Welcome to the Bosch
Automated Mobility Academy

Experience how Bosch is teaching vehicles
to master fully automated driving, enabling
more intelligent cars

Automated mobility can improve the quality of life for road users around the world

Thousands of people are killed or injured everyday, and more than 90% of all accidents1 are caused by human error.

Beyond making the future significantly safer, automated mobility can also improve the quality of life of road users around the world. This technology will revolutionize the lives of individual road users and entire societies, and addressing the questions and concerns of consumers is paramount to the successful implementation of an automated future.

Learn how Bosch is paving the way to make automated mobility a reality by teaching vehicles to drive. At the Automated Mobility Academy, we'll take you — step-by-step and lesson-by-lesson — through the phases of automation.

Each course builds on previous lessons and applications, delving into the various advanced technologies and functions that will make the Fully Automated future possible.

1 According to a NHTSA study

Explore the phases of automation through a step-by-step progression

Course 1: Driver Assistance Systems

With Driver Assistance Systems, drivers are given the support they need to reach their destinations safely and without stress.

Course 2: Partially Automated Driving

With Partially Automated Driving, the driver supervises while the car takes over driving in certain situations.

Course 3: Conditional and Highly Automated Driving

With Highly and Conditional Automated Driving, the car can temporarily take over full driving responsibility.

Course 4: Fully Automated Driving

In this course, the car will learn how to fully utilize its technology and knowledge (software) to handle any and all driving situations.

Tried and true technologies: The pre-requisites for automated driving

Many of the systems and functions that enable automated mobility have actually been around for decades. These tried and true technologies are the pre-requisites. They form the foundational building blocks for our automated future, and include systems such as ABS, electronic stability control, electronic power steering, and electronic vehicle architecture systems, to name a few.

Antilock Braking System (ABS)

ABS prevents the wheels from locking during braking and ensures that the vehicle remains steerable as it is brought to a quick and safe stop. Wheel-speed sensors detect the speed of rotation of the wheels and pass the electrical signals to a control unit. With the help of these signals, the degree of slip between the wheels and the road surface is calculated. If one or more wheels tend to lock, ABS intervenes at lightning speed and ensures that the brake pressure is kept constant or is reduced. ABS was one of the earliest examples of a vehicle safety system that automatically intervenes when a dangerous scenario is detected.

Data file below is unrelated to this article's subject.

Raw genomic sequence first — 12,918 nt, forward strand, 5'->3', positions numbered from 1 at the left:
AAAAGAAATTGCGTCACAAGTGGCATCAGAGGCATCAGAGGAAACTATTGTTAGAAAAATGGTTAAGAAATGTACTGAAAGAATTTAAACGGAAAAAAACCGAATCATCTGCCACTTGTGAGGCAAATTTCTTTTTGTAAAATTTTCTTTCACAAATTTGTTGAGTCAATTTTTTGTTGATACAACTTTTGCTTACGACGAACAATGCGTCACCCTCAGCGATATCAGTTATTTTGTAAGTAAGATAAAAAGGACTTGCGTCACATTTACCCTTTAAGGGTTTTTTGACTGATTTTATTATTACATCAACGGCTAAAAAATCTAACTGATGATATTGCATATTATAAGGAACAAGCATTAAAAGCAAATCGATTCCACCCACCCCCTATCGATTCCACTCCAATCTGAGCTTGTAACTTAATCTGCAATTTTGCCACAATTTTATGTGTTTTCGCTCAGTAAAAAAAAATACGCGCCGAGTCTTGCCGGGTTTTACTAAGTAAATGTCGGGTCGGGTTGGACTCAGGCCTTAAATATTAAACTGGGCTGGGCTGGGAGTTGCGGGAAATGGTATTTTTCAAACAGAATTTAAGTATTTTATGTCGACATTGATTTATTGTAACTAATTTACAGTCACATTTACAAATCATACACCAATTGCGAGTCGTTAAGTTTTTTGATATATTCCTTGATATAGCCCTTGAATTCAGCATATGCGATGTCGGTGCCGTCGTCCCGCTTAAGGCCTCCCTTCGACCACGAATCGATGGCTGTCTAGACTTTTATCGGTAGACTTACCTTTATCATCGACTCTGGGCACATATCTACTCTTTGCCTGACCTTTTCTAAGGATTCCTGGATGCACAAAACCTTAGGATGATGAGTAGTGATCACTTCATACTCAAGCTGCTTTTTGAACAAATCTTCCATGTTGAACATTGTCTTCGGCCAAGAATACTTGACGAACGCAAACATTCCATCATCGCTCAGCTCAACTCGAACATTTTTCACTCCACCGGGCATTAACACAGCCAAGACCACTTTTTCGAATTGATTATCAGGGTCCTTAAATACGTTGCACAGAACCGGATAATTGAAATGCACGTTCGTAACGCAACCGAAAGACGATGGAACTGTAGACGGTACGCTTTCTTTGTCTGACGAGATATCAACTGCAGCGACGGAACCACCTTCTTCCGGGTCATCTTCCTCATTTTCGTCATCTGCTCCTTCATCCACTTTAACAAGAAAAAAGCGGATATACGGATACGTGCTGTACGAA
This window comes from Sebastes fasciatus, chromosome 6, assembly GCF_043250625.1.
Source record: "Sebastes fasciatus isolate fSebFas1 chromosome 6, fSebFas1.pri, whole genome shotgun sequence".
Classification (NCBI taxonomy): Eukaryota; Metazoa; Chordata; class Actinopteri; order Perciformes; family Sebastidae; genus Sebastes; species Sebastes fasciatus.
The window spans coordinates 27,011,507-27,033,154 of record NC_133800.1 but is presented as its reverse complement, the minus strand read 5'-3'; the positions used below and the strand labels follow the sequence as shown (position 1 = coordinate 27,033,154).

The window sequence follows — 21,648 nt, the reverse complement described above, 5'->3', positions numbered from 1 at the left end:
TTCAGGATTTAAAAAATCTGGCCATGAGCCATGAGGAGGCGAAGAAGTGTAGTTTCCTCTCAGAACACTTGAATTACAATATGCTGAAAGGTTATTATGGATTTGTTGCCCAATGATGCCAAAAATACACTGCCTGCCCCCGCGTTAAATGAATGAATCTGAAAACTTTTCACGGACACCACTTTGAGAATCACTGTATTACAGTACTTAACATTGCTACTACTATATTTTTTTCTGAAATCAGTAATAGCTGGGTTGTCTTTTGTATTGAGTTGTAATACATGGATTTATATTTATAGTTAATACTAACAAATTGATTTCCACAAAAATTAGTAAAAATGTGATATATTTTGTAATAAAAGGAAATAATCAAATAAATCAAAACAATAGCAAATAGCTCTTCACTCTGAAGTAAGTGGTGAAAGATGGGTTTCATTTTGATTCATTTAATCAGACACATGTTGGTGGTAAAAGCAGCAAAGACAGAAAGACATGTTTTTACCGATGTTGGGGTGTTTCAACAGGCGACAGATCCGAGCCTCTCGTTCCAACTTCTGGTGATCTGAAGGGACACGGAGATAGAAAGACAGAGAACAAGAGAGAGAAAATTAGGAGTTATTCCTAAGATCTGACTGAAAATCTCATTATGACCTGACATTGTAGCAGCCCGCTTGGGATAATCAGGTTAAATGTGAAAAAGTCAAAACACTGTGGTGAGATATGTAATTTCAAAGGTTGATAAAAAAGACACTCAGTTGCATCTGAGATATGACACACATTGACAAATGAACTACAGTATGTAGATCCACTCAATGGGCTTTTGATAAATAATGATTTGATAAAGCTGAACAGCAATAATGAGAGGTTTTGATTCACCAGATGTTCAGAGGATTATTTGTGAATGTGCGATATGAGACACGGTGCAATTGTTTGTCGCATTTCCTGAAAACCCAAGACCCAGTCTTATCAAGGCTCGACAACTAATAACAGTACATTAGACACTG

Electronic Stability Program (ESP®)

While ABS prevents the wheels from locking during braking, and traction control (TCS) prevents the wheels from spinning when accelerating, ESP® — often known as ESC (electronic stability control) — improves the lateral dynamics, thus ensuring stable driving in all directions. ABS and TCS are part of the overall ESP® system. ESP® was the earliest example of combined electronic steering and braking control and will continue to play a critical role on the path toward fully automated driving.

Electric Power Steering (EPS)

More than 50 million passenger cars on the road today are equipped with electric power steering. The basic function of a power steering system is to augment the effort of the driver to help rotate the steering wheel during turning maneuvers. The evolution from older hydraulic power steering systems to modern EPS systems includes the addition of electronic componentry. It's this digitization that allows the vehicle steering system to communicate with other vehicle systems, including on-board computers and vehicle control systems, thereby laying the foundations for automated steering.

Vehicle Architecture

The vehicle is a complex network of components and systems that must be safely and effectively networked together, as well as outside systems. A vehicle's on-board electrical system links all electric and electronic components in the vehicle and handles the distribution of energy and information. A steep rise in the number of functions and electrical consumers across all vehicle classes is placing increasing demands on in-vehicle communication systems and flexible electronic architectures. Powerful communication systems such as Body Computer Modules and fast communication protocols like CAN FD are essential for the smooth interaction of all in-vehicle electrical components and offer the best guarantee for the efficient and reliable operation of the overall system.

Course materials

Self-driving, fully automated vehicles must be equipped with local sensing and connectivity capabilities that may include the following technologies:

Connectivity capabilities:

  • Dynamic map data
  • Telematics communication
  • V2X (radio) communication
  • Human machine interface (HMI)
  • Central gateway and control modules

Sensors:

  • Radar
  • Ultrasonics
  • Video cameras
  • Lidar
  • MEMS

About Bosch Automated Mobility Academy
A trusted partner for automated mobility
Bosch has been teaching cars to drive safely, more efficiently, dependably and powerfully for over 130 years.

Bosch is uniquely qualified to teach a car, step-by-step, how to drive automatically. Through the application of advanced technologies including hardware, software and sensors, Bosch Mobility Solutions delivers a high level of innovation and engineering excellence in automated driving, connected mobility and powertrain electrification.

Ready to begin?